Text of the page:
feature By: Brian Pearce | December, 19
The 7mm Remington Magnum was introduced in 1962 along with the new Remington Model 700. Timing was perfect, as both were conducive to period trends by U.S. shooters and hunters, and sales soared. Remington’s “Seven Mag” remains a standard chambering whenever a new rifle is introduced. Its popularity has been continuous for the past 57 years. In spite of competition in the past couple of decades, even from Remington, it remains by far the most popular 7mm magnum in the U.S.
It has been in the winner’s circle of many long-range competitions but is most popular among hunters that need a cartridge capable of reliably taking big game while offering a flat trajectory, easily managed recoil (by most shooters) and without severe throat erosion.
While there had been many 7mm cartridges developed prior to World War II that delivered magnum-like performance, such as the .275 Belted Magnum (H&H), .280 Ross, .280 Jeffery and U.S. developed wildcats, it wasn’t until after the war that interest really soared, at least in the U.S. For example, around 1943 Roy Weatherby developed and offered the 7mm Weatherby Magnum, while the 7x61 Sharpe and Hart Super was first offered around 1953. Both were based on the .300/.375 H&H Belted Magnum case. While both gained some popularity, each suffered from being somewhat exotic, as they were not offered by major U.S. rifle and ammunition companies. (Weatherby has become a major rifle company today, but during this era it was a small company.)
Remington introduced the excellent .280 Remington in 1957, but it was poorly promoted, loaded to lower velocities than its full potential and had to compete with the well-established .270 Winchester. Notable post-war wildcats such as the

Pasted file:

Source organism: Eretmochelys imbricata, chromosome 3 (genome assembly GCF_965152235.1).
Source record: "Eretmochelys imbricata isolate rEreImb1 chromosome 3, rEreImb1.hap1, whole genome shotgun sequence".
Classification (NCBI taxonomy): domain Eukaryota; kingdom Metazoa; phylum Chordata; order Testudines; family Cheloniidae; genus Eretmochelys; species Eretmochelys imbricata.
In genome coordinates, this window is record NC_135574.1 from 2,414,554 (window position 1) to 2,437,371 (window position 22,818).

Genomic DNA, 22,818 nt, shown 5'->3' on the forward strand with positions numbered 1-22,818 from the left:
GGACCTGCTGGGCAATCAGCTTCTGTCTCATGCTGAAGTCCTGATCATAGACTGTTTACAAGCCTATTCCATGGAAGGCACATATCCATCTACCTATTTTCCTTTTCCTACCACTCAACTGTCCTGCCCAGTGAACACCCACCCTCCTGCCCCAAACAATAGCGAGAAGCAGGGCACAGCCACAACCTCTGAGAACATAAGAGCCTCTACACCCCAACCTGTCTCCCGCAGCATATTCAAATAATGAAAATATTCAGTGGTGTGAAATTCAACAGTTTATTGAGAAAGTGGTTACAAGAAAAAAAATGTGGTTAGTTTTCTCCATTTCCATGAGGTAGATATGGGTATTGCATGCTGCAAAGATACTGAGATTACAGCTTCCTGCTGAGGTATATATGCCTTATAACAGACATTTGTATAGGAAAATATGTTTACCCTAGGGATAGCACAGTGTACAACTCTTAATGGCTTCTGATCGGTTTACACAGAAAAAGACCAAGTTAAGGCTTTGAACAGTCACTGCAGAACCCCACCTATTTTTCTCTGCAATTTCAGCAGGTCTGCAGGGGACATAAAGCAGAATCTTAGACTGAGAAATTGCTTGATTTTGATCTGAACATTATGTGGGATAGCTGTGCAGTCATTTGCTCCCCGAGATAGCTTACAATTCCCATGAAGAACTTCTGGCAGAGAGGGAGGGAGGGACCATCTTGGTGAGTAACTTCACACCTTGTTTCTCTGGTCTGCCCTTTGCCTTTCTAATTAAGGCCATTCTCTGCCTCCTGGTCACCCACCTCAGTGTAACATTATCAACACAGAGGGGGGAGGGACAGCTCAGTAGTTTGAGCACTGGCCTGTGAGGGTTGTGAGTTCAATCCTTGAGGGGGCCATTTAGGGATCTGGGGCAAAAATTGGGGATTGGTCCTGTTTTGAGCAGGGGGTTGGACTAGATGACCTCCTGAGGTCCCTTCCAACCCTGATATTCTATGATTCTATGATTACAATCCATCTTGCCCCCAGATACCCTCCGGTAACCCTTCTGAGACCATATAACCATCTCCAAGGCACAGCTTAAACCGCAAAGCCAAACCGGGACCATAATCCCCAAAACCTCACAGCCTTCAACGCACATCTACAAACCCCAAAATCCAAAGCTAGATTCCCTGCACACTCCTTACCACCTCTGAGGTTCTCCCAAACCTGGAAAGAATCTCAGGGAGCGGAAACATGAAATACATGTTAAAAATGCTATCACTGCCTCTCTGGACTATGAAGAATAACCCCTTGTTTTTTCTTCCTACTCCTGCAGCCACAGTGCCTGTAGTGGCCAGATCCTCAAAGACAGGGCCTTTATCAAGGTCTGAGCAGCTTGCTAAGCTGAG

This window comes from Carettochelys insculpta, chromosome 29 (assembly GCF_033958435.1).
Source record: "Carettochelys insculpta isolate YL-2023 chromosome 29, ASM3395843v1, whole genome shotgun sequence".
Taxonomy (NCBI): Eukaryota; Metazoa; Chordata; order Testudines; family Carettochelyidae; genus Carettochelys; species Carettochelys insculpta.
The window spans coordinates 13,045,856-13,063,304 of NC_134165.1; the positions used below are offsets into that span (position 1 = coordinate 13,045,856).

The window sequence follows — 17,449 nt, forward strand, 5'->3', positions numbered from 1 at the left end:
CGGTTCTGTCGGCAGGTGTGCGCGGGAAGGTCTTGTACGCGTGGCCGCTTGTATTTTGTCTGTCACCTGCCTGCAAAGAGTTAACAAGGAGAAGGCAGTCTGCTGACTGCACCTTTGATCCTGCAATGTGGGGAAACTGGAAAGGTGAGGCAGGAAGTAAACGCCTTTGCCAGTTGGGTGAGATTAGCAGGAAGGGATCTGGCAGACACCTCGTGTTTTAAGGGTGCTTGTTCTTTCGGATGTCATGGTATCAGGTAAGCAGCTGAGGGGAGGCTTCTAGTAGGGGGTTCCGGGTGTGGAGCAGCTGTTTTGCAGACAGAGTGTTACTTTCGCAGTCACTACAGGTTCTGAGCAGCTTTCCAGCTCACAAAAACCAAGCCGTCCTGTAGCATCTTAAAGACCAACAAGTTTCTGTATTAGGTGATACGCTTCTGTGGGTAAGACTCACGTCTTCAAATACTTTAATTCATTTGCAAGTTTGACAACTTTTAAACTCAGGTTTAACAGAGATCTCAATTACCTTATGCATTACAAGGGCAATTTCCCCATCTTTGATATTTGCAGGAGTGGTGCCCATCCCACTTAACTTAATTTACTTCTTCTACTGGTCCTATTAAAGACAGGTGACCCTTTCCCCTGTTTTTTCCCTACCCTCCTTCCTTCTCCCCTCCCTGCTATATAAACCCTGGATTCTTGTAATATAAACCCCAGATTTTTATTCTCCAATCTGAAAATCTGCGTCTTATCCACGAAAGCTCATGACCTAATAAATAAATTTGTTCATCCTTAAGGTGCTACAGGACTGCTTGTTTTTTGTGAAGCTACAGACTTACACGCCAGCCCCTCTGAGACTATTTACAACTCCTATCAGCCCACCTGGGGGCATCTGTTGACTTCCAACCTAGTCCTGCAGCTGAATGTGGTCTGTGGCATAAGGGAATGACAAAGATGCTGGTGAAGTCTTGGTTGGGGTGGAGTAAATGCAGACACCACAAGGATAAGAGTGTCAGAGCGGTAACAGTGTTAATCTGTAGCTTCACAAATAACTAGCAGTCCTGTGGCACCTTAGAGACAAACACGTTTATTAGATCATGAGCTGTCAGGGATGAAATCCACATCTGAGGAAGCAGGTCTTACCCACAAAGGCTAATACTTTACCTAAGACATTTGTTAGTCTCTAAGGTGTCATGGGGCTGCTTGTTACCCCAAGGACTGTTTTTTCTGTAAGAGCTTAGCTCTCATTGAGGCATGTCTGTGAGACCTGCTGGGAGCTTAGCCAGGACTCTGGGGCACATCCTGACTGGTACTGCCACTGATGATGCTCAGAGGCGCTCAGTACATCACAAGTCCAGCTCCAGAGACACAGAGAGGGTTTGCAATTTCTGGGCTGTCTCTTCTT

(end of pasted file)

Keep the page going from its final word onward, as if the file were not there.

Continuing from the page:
7mm Mashburn Super Magnum and 7mm-.300 Weatherby (both based on the belted-magnum case and required 3.600-inch length actions) failed to gain widespread acceptance.
Winchester recognized the demand for a high velocity, flat shooting, sub-.30-caliber cartridge and announced the .264 Winchester Magnum in 1958, chambered in the Winchester Model 70 Westerner. The parent case was the belted .300/.375 H&H Magnum shortened to 2.500 inch and featured a 25-degree shoulder. Overall cartridge length was 3.340 inches, which allowed it to function in standard .30-06-length actions and as a result was commonly referred to as a “short magnum.” Based on its modest recoil and flat trajectory it quickly became popular; however, that popularity was rather short lived for several reasons, including the need for a 26-inch barrel to accommodate its overbore nature, which resulted in a rather heavy rifle, which was contrary to period trends. Barrel life was not great, actual velocities
were well below advertised figures, bullet selection at that time was rather limited, etc.
Remington recognized the opportunity to develop a more versatile big-game magnum cartridge that would produce moderate recoil while correcting some of the .264’s shortcomings. By necking the .264 or .338 Winchester Magnum case to accept 7mm/.284-inch bullets along with very minute technical changes, the 7mm Remington Magnum was created. It boasted of significantly reduced throat erosion (when compared to the .264) and achieved its performance from a shorter 24-inch barrel. The larger caliber permitted a wider range of bullet weights for increased versatility, with early factory loads including a 150-grain bullet at 3,260 fps and 175 grain at 3,070 fps. Today is loaded with many additional bullet weights. The 7mm